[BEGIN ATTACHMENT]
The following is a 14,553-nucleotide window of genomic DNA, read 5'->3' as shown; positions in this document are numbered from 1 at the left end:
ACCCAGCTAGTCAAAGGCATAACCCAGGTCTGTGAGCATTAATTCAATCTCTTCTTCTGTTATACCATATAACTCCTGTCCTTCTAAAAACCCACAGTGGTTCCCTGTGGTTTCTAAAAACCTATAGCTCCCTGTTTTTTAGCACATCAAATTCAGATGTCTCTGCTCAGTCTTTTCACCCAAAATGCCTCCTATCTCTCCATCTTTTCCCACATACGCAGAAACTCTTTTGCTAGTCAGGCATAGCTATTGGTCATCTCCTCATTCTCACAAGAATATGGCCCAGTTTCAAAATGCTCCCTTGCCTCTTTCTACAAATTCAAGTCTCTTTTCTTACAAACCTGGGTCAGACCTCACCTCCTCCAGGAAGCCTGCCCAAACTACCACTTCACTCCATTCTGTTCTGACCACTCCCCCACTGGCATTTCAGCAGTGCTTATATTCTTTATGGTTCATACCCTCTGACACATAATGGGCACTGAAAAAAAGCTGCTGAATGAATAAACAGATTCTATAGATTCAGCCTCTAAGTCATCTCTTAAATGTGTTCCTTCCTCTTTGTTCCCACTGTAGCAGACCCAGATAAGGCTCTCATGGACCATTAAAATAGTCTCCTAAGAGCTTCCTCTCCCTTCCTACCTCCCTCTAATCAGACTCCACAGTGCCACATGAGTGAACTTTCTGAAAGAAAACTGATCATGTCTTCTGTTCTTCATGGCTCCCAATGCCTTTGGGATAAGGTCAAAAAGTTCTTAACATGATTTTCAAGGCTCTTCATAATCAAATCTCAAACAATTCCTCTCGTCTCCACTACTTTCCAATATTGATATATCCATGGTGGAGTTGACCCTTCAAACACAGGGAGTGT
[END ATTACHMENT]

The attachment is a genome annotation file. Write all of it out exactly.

The following is a 14,553-nucleotide window of genomic DNA, read 5'->3' as shown; positions in this document are numbered from 1 at the left end:
ACCCAGCTAGTCAAAGGCATAACCCAGGTCTGTGAGCATTAATTCAATCTCTTCTTCTGTTATACCATATAACTCCTGTCCTTCTAAAAACCCACAGTGGTTCCCTGTGGTTTCTAAAAACCTATAGCTCCCTGTTTTTTAGCACATCAAATTCAGATGTCTCTGCTCAGTCTTTTCACCCAAAATGCCTCCTATCTCTCCATCTTTTCCCACATACGCAGAAACTCTTTTGCTAGTCAGGCATAGCTATTGGTCATCTCCTCATTCTCACAAGAATATGGCCCAGTTTCAAAATGCTCCCTTGCCTCTTTCTACAAATTCAAGTCTCTTTTCTTACAAACCTGGGTCAGACCTCACCTCCTCCAGGAAGCCTGCCCAAACTACCACTTCACTCCATTCTGTTCTGACCACTCCCCCACTGGCATTTCAGCAGTGCTTATATTCTTTATGGTTCATACCCTCTGACACATAATGGGCACTGAAAAAAAGCTGCTGAATGAATAAACAGATTCTATAGATTCAGCCTCTAAGTCATCTCTTAAATGTGTTCCTTCCTCTTTGTTCCCACTGTAGCAGACCCAGATAAGGCTCTCATGGACCATTAAAATAGTCTCCTAAGAGCTTCCTCTCCCTTCCTACCTCCCTCTAATCAGACTCCACAGTGCCACATGAGTGAACTTTCTGAAAGAAAACTGATCATGTCTTCTGTTCTTCATGGCTCCCAATGCCTTTGGGATAAGGTCAAAAAGTTCTTAACATGATTTTCAAGGCTCTTCATAATCAAATCTCAAACAATTCCTCTCGTCTCCACTACTTTCCAATATTGATATATCCATGGTGGAGTTGACCCTTCAAACACAGGGAGTGT